From Shampoo to Soap – My story

Here’s the problem. All the bad guys I mentioned in my post about ingredients are in shampoo. Common among them are SLES and other –eth’s. (linked to the carcinogenic byproduct 1,4 Dioxane). There’s another realm of common shampoo ingredients called “quats” which stand for quaternium compounds. These little lovelies are linked to another carcinogenic byproduct – formaldehyde. However, this is our hair we’re talking about. How much variance from conventional products can it take? As moms we’ve often already accepted that parts of our bodies will never be what they once were. Do we really have to give up our hair, too, in order to be truly healthy?

When my brother first started talking about using the Pure-Castile Soap and Organic Sugar Soaps for hair, I really thought he was taking things a little too far. I can hardly exaggerate my skepticism of this idea. Personally, I am a sucker for those shampoo commercials with the slow-motion shots of luxurious, strong, super-shiny hair. Despite what I know about what’s in conventional shampoos, I just couldn’t give it up in exchange for what I figured would be a head of dull and tangled frizz.

Once the Organic Hair Rinse was fully produced and marketed, I finally bit the bullet and gave it a shot. At least I could pronounce all the ingredients and was familiar with them. At the time I was responding to customer service emails, and I needed to know first-hand what we were selling.

So, instant conversion? Nope. Here’s what happened. (This is based on my observations and deductions – not scientific research.) When I washed and conditioned my hair conventionally, my hair felt slippery even after it was rinsed. I thought this texture was good and meant my hair was strong and smooth. In retrospect, this slipperiness was a coating to conceal damage.

The first time I washed my hair with soap, that coating was quickly and completely stripped away, exposing my hair for the overworked, tired mess that it was. I applied the rinse, diluting it and doing the double dose that the instructions recommend. It helped detangle my hair, but my hair had no natural moisture and the strands were clearly damaged. By the end of the day, my hair was completely flat. It seemed full of static, and just didn’t feel clean. This just wasn’t going to work. I gave up.

It was several months later that I resolved to try again, this time giving the soap/rinse more of a chance. I washed my hair every two days, just as I always have. I rinsed with the Organic Hair Rinse. I let the hair rinse sit on my hair for most of my shower, rinsing it off at the end. Once a week, I used a more conventional shampoo and conditioner, to help ease the transition. Over a period of two weeks, my hair got stronger and stronger. It became soft and silky – all on its own. I think my scalp realized it needed to wake up and do the job it was meant to do.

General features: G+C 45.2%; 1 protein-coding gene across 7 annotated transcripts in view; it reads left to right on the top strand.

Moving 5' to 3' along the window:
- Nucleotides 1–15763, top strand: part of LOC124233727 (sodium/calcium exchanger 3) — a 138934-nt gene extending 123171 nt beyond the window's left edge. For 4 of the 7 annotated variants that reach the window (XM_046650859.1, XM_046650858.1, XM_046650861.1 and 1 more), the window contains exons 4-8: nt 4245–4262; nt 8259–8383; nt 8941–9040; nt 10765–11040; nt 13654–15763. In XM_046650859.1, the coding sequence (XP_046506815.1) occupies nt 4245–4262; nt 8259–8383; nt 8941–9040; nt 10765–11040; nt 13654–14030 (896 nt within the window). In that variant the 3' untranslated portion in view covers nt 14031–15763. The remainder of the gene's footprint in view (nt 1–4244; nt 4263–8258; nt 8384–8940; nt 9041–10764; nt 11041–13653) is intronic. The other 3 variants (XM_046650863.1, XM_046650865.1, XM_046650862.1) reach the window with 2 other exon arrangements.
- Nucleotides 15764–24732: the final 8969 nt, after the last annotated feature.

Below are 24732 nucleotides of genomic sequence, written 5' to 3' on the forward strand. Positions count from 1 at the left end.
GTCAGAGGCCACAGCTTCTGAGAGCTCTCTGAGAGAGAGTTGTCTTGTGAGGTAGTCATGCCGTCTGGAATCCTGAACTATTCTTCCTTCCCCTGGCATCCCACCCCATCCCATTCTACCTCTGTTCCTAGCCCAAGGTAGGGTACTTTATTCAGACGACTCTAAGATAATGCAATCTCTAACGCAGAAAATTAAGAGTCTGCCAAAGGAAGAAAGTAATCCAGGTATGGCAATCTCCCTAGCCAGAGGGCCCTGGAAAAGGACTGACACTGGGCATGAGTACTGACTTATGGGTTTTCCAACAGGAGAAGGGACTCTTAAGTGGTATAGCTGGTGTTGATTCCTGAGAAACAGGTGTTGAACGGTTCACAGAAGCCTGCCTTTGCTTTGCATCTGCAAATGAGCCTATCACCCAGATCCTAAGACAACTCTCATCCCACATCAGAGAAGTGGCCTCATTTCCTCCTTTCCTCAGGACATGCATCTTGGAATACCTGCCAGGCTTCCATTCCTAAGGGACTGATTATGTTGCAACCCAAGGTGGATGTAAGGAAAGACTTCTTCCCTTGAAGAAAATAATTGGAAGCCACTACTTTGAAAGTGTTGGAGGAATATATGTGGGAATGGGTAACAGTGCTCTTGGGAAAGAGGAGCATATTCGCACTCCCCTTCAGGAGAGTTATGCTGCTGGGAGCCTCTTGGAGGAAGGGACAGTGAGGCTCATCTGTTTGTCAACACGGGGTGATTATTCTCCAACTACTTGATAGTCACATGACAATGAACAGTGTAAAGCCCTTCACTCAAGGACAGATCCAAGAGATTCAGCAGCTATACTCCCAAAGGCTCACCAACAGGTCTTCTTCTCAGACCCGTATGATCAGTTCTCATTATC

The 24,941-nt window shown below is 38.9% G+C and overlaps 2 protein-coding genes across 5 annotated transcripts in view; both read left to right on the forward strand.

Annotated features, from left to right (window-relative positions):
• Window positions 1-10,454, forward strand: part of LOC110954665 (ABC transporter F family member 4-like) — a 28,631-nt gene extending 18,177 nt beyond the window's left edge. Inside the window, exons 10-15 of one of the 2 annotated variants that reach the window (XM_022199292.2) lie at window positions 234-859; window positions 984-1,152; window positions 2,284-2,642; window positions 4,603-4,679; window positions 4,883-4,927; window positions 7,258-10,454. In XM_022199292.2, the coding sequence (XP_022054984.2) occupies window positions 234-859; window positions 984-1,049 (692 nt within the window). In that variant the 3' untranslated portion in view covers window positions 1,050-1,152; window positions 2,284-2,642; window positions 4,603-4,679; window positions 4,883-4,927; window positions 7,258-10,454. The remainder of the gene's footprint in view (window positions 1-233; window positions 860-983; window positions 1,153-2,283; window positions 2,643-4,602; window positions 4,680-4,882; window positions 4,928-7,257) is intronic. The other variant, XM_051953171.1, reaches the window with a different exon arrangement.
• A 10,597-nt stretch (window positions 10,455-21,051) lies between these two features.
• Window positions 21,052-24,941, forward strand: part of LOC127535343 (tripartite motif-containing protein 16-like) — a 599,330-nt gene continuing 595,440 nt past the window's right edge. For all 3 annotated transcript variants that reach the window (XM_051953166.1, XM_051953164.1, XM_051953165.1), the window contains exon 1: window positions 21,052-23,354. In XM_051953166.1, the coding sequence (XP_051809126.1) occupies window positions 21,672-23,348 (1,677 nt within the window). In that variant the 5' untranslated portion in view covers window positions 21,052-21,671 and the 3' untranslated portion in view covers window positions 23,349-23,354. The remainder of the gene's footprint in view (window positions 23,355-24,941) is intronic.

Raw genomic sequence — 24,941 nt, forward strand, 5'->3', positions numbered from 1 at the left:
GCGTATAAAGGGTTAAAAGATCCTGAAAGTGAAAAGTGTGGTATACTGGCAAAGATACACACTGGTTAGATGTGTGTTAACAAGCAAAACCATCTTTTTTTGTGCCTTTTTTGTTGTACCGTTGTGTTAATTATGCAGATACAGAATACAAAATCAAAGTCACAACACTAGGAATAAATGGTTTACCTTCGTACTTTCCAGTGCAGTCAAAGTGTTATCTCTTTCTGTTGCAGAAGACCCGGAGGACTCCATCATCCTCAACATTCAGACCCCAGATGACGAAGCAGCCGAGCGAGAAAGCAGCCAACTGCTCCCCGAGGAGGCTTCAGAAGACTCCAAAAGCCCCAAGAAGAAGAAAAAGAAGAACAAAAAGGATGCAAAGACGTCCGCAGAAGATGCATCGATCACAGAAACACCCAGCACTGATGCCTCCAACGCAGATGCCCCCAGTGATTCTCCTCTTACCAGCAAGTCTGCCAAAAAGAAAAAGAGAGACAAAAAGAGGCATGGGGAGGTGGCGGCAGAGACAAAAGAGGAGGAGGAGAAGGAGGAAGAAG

I also discovered that my hair is much wavier than I knew, now that it’s not weighed down by all the residue. That’s been kind of fun. My hair does better when I blow my hair dry, but that was true before I made the switch. Now that I’ve been using the soap for over a year, I only need one dose of the rinse. I no longer use any other products on my hair. It looks worse when I do.

I’m really pleased with my hair now. I got used to this different system. I keep a plastic cup in the shower for diluting the Organic Hair Rinse (although I’ve poured a cupful straight on my hair when my cup has walked away – works OK). My hair does not feel slippery when I’m done, but it is tangle-free, and when it dries, it is smooth and soft. It is a big time and money saver to be able to wash myself from head to toe with one product. It’s a lot less complicated, too – a lot less to think about, especially in my pre-coffee morning fog.

Regarding the Organic Hair Crème, I had to do a little more trial and error with this. I found that for me it works best after my hair is dry. I use a pea sized amount to smooth any frizzies and keep things a little more in place.

Everyone’s hair has its own personality and there will need to be some trial and error in switching to Dr. Bronner’s soap and the Organic Hair Rinse. Whether to use the pure Castile Soap or the Organic Sugar Soaps. (I prefer the Castile because I like the almond, but texture-wise, they both work great.) How many rinses to do. How long to let the rinse sit on the hair. Whether to dry with a blow dryer or let it air dry. Whether to use the Organic Hair Crème on wet hair or dry hair. How many days you’ll need to wait for damaged hair to repair. You see what worked for me. That should get you started.

One disclaimer – don’t do this on colored hair. The alkalinity of the soap opens up the hair follicles, where the color resides. The color will drain out and fade quickly. Colored hair needs acidic products only. (Soap, by nature, cannot be acidic. Only detergents (shampoo) can be.)

Because there are many variances in our hair types and preferences, you may have to tinker a bit to figure out what works best for you.  For more ideas, I highly recommend this Definitive Hair Washing Guide written by Dr. Bronner’s Content Editor, Rafi Loiederman.